TAN: Make an effort with your physical appearance for yourself and others, because doing so will increase your confidence and alter the way others perceive you in a positive way

BOBBY: Create and maintain a physical environment that encourage productivity, creativity, and inner harmony

ANTONI: Make nutrition enjoyable and healthy, use the culinary arts to enhance your enjoyment of life and enhance the lives of people you love

JONATHAN: Take care of yourself physically, don’t feel guilty about treating yourself as someone special because you are and others think you are as well 

This, of course, led us to giving ourselves ratings on the Fab Five scale: Here’s what I would say for myself in honest assessment, 5 being the best, 1 being the worst:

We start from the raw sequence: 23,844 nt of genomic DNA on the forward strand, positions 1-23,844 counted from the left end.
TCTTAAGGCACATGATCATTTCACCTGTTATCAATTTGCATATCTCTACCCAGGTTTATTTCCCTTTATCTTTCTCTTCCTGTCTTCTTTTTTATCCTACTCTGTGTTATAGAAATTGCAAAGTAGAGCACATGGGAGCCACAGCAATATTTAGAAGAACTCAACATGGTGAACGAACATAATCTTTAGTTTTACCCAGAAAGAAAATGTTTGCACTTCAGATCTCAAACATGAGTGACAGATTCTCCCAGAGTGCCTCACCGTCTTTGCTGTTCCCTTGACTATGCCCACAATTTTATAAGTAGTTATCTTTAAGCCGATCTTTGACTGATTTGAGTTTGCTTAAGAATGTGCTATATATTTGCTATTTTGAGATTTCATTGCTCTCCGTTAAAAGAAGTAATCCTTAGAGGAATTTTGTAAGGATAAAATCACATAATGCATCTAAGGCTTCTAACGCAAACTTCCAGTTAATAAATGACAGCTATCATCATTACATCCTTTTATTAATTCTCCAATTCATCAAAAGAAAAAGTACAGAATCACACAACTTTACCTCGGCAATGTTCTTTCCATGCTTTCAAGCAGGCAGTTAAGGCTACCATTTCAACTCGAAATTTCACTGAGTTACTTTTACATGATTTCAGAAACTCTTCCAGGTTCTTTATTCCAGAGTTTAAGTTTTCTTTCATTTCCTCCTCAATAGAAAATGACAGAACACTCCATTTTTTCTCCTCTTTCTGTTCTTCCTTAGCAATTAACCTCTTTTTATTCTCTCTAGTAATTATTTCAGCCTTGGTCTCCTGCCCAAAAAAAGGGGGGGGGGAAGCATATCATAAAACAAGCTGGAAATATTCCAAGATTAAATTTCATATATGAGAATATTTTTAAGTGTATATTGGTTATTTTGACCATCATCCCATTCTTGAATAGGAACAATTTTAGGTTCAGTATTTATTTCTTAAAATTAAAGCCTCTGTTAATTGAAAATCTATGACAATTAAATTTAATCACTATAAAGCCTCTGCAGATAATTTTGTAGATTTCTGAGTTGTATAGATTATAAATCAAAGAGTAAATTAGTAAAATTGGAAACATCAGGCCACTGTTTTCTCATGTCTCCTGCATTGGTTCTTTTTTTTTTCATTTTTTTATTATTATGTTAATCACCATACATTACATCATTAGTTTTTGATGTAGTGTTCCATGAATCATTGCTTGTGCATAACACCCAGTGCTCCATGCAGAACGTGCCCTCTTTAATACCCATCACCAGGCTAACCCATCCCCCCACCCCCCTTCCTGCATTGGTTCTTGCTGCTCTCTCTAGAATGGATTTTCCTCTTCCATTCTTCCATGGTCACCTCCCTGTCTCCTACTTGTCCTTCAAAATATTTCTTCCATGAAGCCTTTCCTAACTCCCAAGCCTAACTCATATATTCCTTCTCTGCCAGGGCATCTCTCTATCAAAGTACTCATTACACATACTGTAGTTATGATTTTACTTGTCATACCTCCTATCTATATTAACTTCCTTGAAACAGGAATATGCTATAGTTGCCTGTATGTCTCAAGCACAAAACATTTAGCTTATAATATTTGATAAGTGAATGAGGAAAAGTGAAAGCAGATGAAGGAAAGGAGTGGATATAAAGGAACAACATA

KARAMO—4.  I think I do well with all of his messages but the “put yourself out there” one.

TAN—1. I rarely “Make an effort” at home or at work. I have some nice clothes that I like and break out for special occasions but that’s about it. Kayleigh clearly beats me on the Tan scale

BOBBY—3. I love my basement office, it is mostly me but it is cluttered and dirty. The rest of the house I love too but isn’t optimized for space or decorated fully.

ANTONI:--2 I rarely cook for Kim, and when I do I fearfully need to ask her for instructions most of the time. It is weird because I love good food more than garbage food but never take the time. Kim would score much higher than me but we often settle (Kayleigh gave herself a 1).